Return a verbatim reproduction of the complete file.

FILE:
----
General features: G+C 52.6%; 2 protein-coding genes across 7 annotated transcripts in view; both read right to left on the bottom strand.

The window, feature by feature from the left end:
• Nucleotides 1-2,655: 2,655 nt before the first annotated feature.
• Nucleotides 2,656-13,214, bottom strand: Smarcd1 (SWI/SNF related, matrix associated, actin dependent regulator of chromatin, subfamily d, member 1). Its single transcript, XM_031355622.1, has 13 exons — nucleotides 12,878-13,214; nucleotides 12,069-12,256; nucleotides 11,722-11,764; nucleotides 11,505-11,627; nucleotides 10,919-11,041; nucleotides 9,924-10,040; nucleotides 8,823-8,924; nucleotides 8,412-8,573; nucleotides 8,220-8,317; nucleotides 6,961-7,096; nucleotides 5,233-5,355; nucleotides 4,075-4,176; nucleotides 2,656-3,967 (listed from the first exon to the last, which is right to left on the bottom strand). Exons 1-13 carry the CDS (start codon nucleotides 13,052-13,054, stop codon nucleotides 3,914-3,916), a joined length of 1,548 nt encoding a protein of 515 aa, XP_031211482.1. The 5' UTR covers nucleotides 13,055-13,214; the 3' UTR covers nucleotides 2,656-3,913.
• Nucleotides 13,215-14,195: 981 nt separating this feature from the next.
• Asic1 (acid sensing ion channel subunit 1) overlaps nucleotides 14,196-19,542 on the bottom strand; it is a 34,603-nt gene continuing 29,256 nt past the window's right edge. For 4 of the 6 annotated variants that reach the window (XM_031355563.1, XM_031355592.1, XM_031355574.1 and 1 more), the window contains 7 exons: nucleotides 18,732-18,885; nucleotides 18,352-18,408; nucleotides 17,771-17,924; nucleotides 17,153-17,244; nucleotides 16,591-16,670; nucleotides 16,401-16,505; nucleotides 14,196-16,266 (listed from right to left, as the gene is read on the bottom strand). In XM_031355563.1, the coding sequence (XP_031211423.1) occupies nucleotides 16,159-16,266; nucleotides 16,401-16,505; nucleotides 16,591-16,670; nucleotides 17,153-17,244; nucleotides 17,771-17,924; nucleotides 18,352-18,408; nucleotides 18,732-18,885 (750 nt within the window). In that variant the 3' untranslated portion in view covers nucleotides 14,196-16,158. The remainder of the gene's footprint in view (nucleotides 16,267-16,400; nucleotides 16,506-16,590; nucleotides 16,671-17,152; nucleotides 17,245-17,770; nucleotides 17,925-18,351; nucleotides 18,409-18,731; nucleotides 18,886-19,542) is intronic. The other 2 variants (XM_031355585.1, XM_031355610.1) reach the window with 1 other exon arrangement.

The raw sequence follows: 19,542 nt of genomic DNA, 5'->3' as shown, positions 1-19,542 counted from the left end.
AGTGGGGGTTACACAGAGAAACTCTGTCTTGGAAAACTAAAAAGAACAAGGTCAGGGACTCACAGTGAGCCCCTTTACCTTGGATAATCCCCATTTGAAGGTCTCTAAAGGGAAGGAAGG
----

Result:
General features: G+C 52.6%; 2 protein-coding genes across 7 annotated transcripts in view; both read right to left on the bottom strand.

The window, feature by feature from the left end:
• Nucleotides 1-2,655: 2,655 nt before the first annotated feature.
• Nucleotides 2,656-13,214, bottom strand: Smarcd1 (SWI/SNF related, matrix associated, actin dependent regulator of chromatin, subfamily d, member 1). Its single transcript, XM_031355622.1, has 13 exons — nucleotides 12,878-13,214; nucleotides 12,069-12,256; nucleotides 11,722-11,764; nucleotides 11,505-11,627; nucleotides 10,919-11,041; nucleotides 9,924-10,040; nucleotides 8,823-8,924; nucleotides 8,412-8,573; nucleotides 8,220-8,317; nucleotides 6,961-7,096; nucleotides 5,233-5,355; nucleotides 4,075-4,176; nucleotides 2,656-3,967 (listed from the first exon to the last, which is right to left on the bottom strand). Exons 1-13 carry the CDS (start codon nucleotides 13,052-13,054, stop codon nucleotides 3,914-3,916), a joined length of 1,548 nt encoding a protein of 515 aa, XP_031211482.1. The 5' UTR covers nucleotides 13,055-13,214; the 3' UTR covers nucleotides 2,656-3,913.
• Nucleotides 13,215-14,195: 981 nt separating this feature from the next.
• Asic1 (acid sensing ion channel subunit 1) overlaps nucleotides 14,196-19,542 on the bottom strand; it is a 34,603-nt gene continuing 29,256 nt past the window's right edge. For 4 of the 6 annotated variants that reach the window (XM_031355563.1, XM_031355592.1, XM_031355574.1 and 1 more), the window contains 7 exons: nucleotides 18,732-18,885; nucleotides 18,352-18,408; nucleotides 17,771-17,924; nucleotides 17,153-17,244; nucleotides 16,591-16,670; nucleotides 16,401-16,505; nucleotides 14,196-16,266 (listed from right to left, as the gene is read on the bottom strand). In XM_031355563.1, the coding sequence (XP_031211423.1) occupies nucleotides 16,159-16,266; nucleotides 16,401-16,505; nucleotides 16,591-16,670; nucleotides 17,153-17,244; nucleotides 17,771-17,924; nucleotides 18,352-18,408; nucleotides 18,732-18,885 (750 nt within the window). In that variant the 3' untranslated portion in view covers nucleotides 14,196-16,158. The remainder of the gene's footprint in view (nucleotides 16,267-16,400; nucleotides 16,506-16,590; nucleotides 16,671-17,152; nucleotides 17,245-17,770; nucleotides 17,925-18,351; nucleotides 18,409-18,731; nucleotides 18,886-19,542) is intronic. The other 2 variants (XM_031355585.1, XM_031355610.1) reach the window with 1 other exon arrangement.

The raw sequence follows: 19,542 nt of genomic DNA, 5'->3' as shown, positions 1-19,542 counted from the left end.
AGTGGGGGTTACACAGAGAAACTCTGTCTTGGAAAACTAAAAAGAACAAGGTCAGGGACTCACAGTGAGCCCCTTTACCTTGGATAATCCCCATTTGAAGGTCTCTAAAGGGAAGGAAGG